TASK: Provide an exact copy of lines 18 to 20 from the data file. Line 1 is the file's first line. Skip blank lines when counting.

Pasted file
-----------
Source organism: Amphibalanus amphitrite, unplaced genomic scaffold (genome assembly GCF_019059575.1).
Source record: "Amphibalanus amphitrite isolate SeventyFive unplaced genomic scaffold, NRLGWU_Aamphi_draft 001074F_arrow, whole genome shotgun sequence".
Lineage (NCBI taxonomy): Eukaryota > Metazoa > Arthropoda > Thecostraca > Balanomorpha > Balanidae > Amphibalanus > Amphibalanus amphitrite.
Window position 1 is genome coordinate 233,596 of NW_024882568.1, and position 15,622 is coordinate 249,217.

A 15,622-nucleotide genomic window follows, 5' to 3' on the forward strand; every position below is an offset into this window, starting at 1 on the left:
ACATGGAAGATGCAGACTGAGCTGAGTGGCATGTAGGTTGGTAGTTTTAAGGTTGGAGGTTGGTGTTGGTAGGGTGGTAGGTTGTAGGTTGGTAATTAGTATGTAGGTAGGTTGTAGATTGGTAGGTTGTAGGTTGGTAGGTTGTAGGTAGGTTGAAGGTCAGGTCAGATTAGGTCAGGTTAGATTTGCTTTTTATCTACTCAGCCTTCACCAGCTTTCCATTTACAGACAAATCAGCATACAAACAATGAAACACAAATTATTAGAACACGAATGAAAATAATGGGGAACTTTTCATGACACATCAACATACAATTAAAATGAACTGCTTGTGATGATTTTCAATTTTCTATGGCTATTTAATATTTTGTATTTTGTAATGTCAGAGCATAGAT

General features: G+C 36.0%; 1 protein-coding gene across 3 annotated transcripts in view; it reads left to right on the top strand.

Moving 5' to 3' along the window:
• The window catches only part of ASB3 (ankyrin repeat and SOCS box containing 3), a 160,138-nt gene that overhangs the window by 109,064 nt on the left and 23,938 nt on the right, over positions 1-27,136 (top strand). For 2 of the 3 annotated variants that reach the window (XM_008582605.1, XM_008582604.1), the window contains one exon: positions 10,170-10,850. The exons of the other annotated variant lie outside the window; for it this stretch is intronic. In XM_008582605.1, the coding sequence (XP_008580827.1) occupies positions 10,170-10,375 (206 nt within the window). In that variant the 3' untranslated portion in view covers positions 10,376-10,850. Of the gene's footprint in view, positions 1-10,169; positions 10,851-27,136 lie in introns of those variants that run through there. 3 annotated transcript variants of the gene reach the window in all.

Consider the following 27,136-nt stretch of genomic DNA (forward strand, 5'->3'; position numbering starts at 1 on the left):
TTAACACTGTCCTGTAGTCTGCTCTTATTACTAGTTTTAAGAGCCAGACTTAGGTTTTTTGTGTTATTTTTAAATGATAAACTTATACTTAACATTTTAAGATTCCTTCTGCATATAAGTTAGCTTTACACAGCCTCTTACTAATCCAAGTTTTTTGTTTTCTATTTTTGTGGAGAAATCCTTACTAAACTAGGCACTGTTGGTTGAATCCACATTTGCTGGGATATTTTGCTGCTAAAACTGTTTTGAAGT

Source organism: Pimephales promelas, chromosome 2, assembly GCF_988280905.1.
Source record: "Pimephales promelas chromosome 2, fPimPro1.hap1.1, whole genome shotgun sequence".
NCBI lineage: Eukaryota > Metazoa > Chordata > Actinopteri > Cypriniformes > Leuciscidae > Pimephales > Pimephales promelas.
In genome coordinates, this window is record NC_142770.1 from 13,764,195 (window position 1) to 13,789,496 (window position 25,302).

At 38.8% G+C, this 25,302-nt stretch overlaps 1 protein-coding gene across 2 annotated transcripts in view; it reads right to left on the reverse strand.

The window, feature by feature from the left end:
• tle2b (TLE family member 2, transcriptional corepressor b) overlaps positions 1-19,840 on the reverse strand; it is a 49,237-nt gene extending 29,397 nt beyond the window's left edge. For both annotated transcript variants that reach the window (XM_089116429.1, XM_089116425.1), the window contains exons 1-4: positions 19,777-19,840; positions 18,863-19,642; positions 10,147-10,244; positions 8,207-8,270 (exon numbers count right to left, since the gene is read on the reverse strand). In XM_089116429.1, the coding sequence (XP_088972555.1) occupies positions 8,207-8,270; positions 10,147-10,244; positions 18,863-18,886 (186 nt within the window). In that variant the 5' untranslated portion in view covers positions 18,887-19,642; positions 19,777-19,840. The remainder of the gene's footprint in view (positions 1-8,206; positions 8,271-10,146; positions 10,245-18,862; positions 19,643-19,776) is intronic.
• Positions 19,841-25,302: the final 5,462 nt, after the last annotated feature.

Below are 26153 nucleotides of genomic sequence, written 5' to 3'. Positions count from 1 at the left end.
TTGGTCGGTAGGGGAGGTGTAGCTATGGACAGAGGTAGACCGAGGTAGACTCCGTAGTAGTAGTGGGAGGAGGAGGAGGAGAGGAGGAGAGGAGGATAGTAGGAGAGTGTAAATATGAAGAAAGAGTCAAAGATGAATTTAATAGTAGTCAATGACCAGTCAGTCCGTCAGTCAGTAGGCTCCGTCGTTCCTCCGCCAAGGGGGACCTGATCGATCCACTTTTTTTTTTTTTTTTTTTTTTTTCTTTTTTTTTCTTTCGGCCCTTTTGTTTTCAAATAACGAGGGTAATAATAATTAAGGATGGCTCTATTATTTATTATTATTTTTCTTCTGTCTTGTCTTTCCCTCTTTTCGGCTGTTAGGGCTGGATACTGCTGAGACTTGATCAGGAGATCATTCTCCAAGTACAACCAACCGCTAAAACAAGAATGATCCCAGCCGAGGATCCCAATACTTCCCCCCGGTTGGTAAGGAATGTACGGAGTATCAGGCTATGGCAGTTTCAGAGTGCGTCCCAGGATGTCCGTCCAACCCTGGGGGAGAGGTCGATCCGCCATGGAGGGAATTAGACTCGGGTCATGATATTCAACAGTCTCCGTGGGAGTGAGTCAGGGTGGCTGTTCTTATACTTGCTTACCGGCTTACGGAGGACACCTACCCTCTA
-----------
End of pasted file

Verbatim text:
• tle2b (TLE family member 2, transcriptional corepressor b) overlaps positions 1-19,840 on the reverse strand; it is a 49,237-nt gene extending 29,397 nt beyond the window's left edge. For both annotated transcript variants that reach the window (XM_089116429.1, XM_089116425.1), the window contains exons 1-4: positions 19,777-19,840; positions 18,863-19,642; positions 10,147-10,244; positions 8,207-8,270 (exon numbers count right to left, since the gene is read on the reverse strand). In XM_089116429.1, the coding sequence (XP_088972555.1) occupies positions 8,207-8,270; positions 10,147-10,244; positions 18,863-18,886 (186 nt within the window). In that variant the 5' untranslated portion in view covers positions 18,887-19,642; positions 19,777-19,840. The remainder of the gene's footprint in view (positions 1-8,206; positions 8,271-10,146; positions 10,245-18,862; positions 19,643-19,776) is intronic.
• Positions 19,841-25,302: the final 5,462 nt, after the last annotated feature.

Below are 26153 nucleotides of genomic sequence, written 5' to 3'. Positions count from 1 at the left end.